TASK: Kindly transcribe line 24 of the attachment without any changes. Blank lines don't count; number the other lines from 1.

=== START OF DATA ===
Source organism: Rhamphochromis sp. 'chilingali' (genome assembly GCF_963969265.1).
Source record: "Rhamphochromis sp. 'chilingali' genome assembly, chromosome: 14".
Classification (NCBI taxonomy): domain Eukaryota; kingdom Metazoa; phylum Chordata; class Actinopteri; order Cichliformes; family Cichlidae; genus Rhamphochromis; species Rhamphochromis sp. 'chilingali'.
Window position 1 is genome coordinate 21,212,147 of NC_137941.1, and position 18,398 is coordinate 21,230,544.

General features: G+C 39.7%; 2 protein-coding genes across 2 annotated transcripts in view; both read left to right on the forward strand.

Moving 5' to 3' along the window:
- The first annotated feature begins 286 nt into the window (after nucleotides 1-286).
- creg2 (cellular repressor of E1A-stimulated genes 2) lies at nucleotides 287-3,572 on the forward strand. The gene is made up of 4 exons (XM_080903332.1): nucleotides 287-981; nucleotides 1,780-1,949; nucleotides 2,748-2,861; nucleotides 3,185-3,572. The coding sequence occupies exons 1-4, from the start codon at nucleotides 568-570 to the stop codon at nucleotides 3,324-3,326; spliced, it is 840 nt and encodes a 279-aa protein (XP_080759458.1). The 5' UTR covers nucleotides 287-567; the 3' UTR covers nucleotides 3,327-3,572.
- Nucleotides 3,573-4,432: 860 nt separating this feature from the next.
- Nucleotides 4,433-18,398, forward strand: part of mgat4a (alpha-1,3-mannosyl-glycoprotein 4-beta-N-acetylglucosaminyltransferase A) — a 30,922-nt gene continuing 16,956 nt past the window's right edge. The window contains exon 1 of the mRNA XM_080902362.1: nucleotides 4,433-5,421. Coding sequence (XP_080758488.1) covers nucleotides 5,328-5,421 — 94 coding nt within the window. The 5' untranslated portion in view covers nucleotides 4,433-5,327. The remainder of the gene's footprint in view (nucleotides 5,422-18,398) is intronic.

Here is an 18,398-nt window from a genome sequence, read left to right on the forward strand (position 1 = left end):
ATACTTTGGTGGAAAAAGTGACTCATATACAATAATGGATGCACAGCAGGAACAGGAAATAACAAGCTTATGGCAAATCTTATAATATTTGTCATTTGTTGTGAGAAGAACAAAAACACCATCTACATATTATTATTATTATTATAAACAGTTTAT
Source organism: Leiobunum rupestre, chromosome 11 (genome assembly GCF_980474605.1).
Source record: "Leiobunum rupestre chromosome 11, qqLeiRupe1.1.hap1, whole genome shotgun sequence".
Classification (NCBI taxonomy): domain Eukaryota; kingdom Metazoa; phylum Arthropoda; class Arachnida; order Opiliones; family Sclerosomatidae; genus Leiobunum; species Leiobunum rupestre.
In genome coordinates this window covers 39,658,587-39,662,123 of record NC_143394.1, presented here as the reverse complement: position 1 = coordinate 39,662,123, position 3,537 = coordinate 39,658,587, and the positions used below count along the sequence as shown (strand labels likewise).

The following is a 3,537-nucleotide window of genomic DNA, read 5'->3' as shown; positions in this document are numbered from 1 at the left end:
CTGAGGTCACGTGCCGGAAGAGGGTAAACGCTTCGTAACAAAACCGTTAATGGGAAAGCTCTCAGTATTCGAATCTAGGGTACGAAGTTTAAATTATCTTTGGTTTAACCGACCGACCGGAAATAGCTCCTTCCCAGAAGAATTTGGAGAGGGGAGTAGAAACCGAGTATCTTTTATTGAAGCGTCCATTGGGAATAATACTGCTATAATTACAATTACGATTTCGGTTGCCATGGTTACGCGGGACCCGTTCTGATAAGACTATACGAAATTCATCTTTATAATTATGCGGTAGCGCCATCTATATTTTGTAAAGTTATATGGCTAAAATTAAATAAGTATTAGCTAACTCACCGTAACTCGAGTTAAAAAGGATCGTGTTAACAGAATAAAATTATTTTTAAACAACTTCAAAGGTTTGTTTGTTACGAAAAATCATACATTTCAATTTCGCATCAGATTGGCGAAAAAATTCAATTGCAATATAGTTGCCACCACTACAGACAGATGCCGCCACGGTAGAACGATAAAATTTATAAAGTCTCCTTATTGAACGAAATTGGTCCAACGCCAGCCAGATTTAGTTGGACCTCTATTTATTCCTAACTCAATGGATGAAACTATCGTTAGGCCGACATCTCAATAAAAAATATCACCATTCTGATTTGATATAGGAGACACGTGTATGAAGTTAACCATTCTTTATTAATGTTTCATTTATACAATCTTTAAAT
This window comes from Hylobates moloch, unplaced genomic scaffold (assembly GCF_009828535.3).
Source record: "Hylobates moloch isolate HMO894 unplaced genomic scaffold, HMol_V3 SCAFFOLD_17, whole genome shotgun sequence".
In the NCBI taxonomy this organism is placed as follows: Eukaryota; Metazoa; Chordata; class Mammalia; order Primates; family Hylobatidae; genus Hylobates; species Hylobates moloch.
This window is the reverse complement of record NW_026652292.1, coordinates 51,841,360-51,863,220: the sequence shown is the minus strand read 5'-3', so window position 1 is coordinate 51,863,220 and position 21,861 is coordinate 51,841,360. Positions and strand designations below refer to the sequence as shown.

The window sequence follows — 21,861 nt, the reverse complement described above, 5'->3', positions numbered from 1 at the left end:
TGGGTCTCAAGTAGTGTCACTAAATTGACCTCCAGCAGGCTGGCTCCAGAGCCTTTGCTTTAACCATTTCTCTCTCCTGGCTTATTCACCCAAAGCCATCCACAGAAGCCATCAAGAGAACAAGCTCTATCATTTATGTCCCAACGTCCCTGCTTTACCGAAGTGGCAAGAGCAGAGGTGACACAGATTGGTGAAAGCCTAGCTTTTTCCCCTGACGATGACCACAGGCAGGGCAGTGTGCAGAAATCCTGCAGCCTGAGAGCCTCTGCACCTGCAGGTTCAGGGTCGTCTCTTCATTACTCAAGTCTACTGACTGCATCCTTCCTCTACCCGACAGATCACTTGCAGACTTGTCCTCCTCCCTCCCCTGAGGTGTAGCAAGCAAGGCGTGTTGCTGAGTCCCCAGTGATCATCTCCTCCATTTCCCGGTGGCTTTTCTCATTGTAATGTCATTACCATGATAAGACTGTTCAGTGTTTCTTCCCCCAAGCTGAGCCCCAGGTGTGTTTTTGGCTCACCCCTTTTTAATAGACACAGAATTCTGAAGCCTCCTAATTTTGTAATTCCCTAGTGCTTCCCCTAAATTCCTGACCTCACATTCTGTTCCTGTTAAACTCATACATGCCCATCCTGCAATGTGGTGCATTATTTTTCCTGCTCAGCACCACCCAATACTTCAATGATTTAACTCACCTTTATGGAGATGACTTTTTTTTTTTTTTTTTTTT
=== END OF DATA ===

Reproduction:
TGGGTCTCAAGTAGTGTCACTAAATTGACCTCCAGCAGGCTGGCTCCAGAGCCTTTGCTTTAACCATTTCTCTCTCCTGGCTTATTCACCCAAAGCCATCCACAGAAGCCATCAAGAGAACAAGCTCTATCATTTATGTCCCAACGTCCCTGCTTTACCGAAGTGGCAAGAGCAGAGGTGACACAGATTGGTGAAAGCCTAGCTTTTTCCCCTGACGATGACCACAGGCAGGGCAGTGTGCAGAAATCCTGCAGCCTGAGAGCCTCTGCACCTGCAGGTTCAGGGTCGTCTCTTCATTACTCAAGTCTACTGACTGCATCCTTCCTCTACCCGACAGATCACTTGCAGACTTGTCCTCCTCCCTCCCCTGAGGTGTAGCAAGCAAGGCGTGTTGCTGAGTCCCCAGTGATCATCTCCTCCATTTCCCGGTGGCTTTTCTCATTGTAATGTCATTACCATGATAAGACTGTTCAGTGTTTCTTCCCCCAAGCTGAGCCCCAGGTGTGTTTTTGGCTCACCCCTTTTTAATAGACACAGAATTCTGAAGCCTCCTAATTTTGTAATTCCCTAGTGCTTCCCCTAAATTCCTGACCTCACATTCTGTTCCTGTTAAACTCATACATGCCCATCCTGCAATGTGGTGCATTATTTTTCCTGCTCAGCACCACCCAATACTTCAATGATTTAACTCACCTTTATGGAGATGACTTTTTTTTTTTTTTTTTTTT